With Alfonso Soriano destined to be traded or become a free agent by the end of the 2014 season, the Chicago Cubs will be relying on Anthony Rizzo to become the primary power hitter in upcoming seasons. Although players like Starlin Castro have shown a bit of pop, and recent acquisition Scott Hairston is a respectable power hitter, having Rizzo become the superstar that all of Cubs fans are hoping for would go along way towards pulling the Chicago Cubs up from the bottom of offensive production in the league.
In 2012, Rizzo managed to hit 15 home runs in only about a half a season’s play. If that stretches to 30, Anthony Rizzo will quickly establish himself as one of the great up and coming power hitters in the game. In the best case scenario, Rizzo will be hitting more than 30 home runs every year. But even if this is hopeful statistic is realized, it will take more from elsewhere in the lineup to generate the overall numbers the team will need to be successful. Having only two hitters capable of hitting more than 20 home runs in a year will only work if the rest of the lineup has high enough OBP to be on-base whenever the big hitters come around. As the Cubs stand now in terms of general offensive production, and specifically on-base percentage, this isn’t likely.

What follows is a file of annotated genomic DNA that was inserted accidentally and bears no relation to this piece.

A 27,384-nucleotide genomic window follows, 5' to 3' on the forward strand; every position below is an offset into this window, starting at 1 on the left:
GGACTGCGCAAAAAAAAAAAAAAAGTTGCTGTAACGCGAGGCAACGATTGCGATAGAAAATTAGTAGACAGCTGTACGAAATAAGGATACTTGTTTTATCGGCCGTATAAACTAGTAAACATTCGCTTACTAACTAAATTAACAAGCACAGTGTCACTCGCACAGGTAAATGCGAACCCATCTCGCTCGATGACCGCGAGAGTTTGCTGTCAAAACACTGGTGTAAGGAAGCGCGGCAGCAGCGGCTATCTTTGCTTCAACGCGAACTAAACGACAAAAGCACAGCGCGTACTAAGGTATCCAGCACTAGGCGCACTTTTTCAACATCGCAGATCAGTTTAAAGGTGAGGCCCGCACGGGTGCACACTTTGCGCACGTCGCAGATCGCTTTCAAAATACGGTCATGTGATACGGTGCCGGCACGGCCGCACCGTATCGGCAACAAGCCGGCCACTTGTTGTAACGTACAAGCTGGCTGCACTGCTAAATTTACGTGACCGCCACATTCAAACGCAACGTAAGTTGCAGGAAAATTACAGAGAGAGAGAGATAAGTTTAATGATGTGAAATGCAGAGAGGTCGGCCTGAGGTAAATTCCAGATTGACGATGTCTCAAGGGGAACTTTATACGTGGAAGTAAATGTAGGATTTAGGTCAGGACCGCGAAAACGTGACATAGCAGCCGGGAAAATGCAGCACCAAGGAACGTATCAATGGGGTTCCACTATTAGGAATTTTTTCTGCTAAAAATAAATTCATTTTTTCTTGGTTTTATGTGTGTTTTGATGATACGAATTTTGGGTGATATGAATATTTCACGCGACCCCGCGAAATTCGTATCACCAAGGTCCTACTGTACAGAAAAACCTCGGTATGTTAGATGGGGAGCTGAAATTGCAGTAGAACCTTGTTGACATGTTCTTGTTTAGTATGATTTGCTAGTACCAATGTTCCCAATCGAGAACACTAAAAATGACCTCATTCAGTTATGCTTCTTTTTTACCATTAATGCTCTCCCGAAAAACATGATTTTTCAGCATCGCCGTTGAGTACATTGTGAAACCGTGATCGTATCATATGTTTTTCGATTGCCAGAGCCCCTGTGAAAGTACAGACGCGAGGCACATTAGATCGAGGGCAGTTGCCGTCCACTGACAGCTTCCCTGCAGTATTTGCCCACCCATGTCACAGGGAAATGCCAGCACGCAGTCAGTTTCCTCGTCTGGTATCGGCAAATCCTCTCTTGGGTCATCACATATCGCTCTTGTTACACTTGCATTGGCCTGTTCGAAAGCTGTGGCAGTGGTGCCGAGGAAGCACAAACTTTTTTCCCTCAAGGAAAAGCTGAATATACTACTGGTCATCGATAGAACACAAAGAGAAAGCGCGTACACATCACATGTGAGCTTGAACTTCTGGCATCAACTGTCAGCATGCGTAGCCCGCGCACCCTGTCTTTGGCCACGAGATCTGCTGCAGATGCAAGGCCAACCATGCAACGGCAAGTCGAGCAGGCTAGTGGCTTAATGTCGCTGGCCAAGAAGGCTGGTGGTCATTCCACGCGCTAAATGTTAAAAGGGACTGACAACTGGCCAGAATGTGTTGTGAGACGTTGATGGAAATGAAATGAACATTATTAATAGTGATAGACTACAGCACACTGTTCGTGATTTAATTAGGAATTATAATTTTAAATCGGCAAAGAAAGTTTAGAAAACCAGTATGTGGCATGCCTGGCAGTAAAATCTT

Last year, the Chicago Cubs as a team, were about 30 home runs away from middle of the pack in the MLB in terms of home runs hit as a franchise. They were more like 70 away from the top five teams in the league. Slugging percentage was an even more dire situation, as they were 27th of 30 teams with an overall percentage of .378, a far cry from the league leading New York Yankees at .453, or even division rivals Milwaukee Brewers at .437. Although it is likely that these numbers will improve somewhat in 2013 as younger stars get more experienced, Rizzo will have to be the centerpiece of the power for the team to have any hope of functioning as an offensive force in the NL Central.